dinner diary – dining a la jc (child that is…not christ)

With all the hooplah I have been giving the Cook du Jour – Julia Child, I thought it was only appropriate to put my blogging where my mouth is and attempt a Child-esque dinner party.

The Piece de Resistance:

  • JC’s Bouef Bourgignon (of course!)

It’s Comrades:

  • Haricots Verts Gratines (Green Bean and Blue Cheese Gratin)
  • Pommes de Terre Sautees (Potatoes sauteed in Butter) ; and….
  • Pumpkin Scones (an odd addition you would think but I forgot to purchase bread and I had a Pumpkin Scone mix lying around in ye ol’ pantry of surprises…please don’t hold it against me)

As my tertiary restrained budget didn’t allow for an actual purchase of MtaoFC the first step was to locate the golden recipe…the alleged holy grail of bouef. Luckily a dirty google later, I discovered the lovely people at Random House Publishing have released a PDF version on their website located here.

And so the journey began…armed with a deceptively small looking shopping list and my ridiculously dinky porta-trolley, this little piggy went to market.

An hour later I emerged, roughly $100 down and a repulsively bulging porta-trolley to show for it. How Julie OR Julia afforded to eat like this every day for a year is beyond me. Me thinks someone is telling porky pies. ($100 x 1 week x 1 year = $36 400…. and that’s just for a one pot bouef wonder, lord forbid I calculate the costs involved in stuffing a duck and covering it in pastry!)

And so I began at roughly 1pm on a Friday afternoon…and I was determined to keep my kitchen a NFU (“No Fuck Up”) zone, which required military precision that even Chairman Mao would have been proud of. I began by de-rinding the bacon, and boiling the lardons for the requisite 10 minutes. Then I gave the bacon the paper towel (“PT”) treatment (which comes up frequently in this recipe) and sauteed them in some olive oil to “lightly brown” before removing them. Next up the chunks of bouef also received the PT treatment before being browned in batches (JC informs they simply WILL NOT brown if they are damp). Boring you the full details the process roughly continued as follows:

Beef comes out, carrot and sliced onion goes in (..to the fat)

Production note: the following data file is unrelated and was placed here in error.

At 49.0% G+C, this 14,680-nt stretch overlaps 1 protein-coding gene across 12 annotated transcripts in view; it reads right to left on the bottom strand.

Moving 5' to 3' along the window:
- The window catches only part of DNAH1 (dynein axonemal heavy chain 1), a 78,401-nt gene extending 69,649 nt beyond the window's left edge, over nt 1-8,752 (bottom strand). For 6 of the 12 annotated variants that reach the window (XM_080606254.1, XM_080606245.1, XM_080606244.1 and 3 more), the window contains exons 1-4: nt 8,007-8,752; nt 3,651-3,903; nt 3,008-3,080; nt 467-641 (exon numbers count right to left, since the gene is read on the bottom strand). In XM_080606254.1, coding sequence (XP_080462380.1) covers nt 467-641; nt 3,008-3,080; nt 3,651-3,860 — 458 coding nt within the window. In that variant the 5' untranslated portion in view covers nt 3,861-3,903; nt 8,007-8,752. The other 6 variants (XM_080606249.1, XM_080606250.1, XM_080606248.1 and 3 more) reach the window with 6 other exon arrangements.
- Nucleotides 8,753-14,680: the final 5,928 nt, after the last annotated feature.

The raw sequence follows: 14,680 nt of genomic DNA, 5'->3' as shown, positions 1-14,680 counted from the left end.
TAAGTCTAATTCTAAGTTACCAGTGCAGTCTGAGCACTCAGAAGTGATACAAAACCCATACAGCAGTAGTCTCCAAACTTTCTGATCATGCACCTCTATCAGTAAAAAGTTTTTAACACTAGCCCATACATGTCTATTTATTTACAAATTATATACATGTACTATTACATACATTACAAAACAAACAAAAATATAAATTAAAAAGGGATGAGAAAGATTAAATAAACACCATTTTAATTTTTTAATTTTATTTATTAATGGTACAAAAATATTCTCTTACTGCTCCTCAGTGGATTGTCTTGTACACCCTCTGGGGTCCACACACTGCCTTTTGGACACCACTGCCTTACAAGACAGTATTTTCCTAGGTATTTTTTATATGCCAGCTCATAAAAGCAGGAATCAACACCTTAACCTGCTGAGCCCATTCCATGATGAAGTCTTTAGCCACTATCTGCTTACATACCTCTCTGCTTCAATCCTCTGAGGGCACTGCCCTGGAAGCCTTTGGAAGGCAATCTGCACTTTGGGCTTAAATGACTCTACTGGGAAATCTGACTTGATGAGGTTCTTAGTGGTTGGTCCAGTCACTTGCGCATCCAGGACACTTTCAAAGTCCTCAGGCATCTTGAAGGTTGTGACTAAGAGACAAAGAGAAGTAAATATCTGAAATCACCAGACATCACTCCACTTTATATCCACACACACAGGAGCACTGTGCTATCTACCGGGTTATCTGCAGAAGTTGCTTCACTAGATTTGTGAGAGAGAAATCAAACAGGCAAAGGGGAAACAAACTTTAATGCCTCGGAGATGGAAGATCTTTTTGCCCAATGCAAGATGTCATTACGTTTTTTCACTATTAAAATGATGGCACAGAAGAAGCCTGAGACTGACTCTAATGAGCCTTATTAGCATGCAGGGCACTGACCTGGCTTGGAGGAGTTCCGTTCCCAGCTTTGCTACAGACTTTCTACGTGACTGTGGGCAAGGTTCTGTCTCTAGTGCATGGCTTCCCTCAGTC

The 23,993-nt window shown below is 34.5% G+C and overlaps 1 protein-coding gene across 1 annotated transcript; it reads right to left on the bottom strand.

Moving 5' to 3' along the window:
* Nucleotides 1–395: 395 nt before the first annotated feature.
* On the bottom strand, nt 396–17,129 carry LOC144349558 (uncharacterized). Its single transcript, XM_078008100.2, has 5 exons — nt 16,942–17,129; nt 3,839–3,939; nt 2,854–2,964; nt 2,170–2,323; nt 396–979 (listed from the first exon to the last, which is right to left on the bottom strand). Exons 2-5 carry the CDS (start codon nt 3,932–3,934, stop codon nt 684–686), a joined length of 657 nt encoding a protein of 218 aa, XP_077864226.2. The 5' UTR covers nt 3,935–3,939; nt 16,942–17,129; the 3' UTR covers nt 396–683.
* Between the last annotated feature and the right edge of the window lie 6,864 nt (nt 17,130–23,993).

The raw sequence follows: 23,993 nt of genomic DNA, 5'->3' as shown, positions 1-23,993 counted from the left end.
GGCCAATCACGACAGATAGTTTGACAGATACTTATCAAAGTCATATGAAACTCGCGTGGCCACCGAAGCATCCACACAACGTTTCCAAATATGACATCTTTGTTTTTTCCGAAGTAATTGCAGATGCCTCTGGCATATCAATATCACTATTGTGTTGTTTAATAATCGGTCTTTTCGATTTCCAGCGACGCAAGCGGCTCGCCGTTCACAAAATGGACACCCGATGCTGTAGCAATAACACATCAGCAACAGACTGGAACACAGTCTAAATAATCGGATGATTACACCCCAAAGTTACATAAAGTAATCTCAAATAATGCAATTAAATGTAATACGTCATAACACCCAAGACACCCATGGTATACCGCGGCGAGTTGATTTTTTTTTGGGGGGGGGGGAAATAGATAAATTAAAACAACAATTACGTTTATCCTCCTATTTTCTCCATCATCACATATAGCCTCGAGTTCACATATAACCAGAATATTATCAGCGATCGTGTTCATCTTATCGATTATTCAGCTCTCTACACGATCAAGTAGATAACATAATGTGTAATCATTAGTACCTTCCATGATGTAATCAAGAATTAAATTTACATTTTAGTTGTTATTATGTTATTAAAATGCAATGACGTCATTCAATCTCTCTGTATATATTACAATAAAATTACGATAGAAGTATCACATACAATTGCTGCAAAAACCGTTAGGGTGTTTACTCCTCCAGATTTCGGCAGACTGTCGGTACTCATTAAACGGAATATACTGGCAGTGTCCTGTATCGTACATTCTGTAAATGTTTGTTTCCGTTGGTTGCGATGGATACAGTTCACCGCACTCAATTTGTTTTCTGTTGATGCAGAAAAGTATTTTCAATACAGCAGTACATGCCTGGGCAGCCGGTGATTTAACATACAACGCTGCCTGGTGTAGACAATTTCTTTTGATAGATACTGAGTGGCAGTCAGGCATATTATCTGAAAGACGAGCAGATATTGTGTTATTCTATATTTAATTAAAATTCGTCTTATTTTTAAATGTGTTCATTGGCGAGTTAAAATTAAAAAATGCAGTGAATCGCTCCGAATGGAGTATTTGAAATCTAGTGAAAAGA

Beef and bacon returns, along w. salt and pepper and some flour

8 minute crisping (in 2 intervals) in oven

Glorious amount of wine (I used Chianti as recommended), beef stock, tomato paste, garlic and herbs (thyme and bay leaf) in next

Bring to simmer on stove then whack into oven and run outside for copious amounts of consumable wine and cigarettes (if I still partook in the latter)

But no my dear friends, this is not where the process ends…god forbid Julia allow anyone a moment of respite…not when there’s work to be done in the kitchen missy/ter! While the vino stew is vigorously bubbling away in the oven, the baby onions and mushrooms are to be prepared. For the onions, imagine the usual angst of peeling an onion, times that by 24 and reduce said onion size to miniature and you have the mental image of the fabulous task that was before me. After successfully completing the above (and looking like I had been shot with a mascara gun), the little suckers (you know I want to preface that word with an F) are browned in copious amounts of butter before being braised with more stock and ‘erbs. The mushrooms are quartered and receive the same artery clogging treatment.

After 3 hrs, the bouef was wrangled out of the oven (burning the effin’ bejesus out of my thumb and forefinger in the process). The sauce was strained and thickened in a separate saucepan before being mixed back into the main event along with the mushies and onions in all their braised glory.

Thankfully, the green bean gratin only required a quick blanching of the beans (6 minutes), a violent stuffing into a casserole dish, a generous lashing of cream and a sinful crumble of blue cheese and breadcrumbs before being baked for 15 minutes.

The potatoes were boiled, cooled, peeled and attacked with more butter … I figured that if we were already half way to coronary hell with the bouef, why not go all the way!

The pumpkin scones – a packet mix…turned out fairly decent despite my sincere doubts that any part of the mix had ever even seen a pumpkin. As with all other flour mixes by Anchor Foods, the instructions required far too much water and additional flour was needed.

All in all, the JC feast was well received and voraciously consumed. The bouef was as glorious as all reports and well worth the lengthy effort. However, I do have a deep seeded fear I will never be able to prepare my mushrooms in any other way …don’t dine at mine with a weak heart my friends, there is no other way to treat a mushroom than to drown them in buttery goodness….. oh how they glisten.

Over and out


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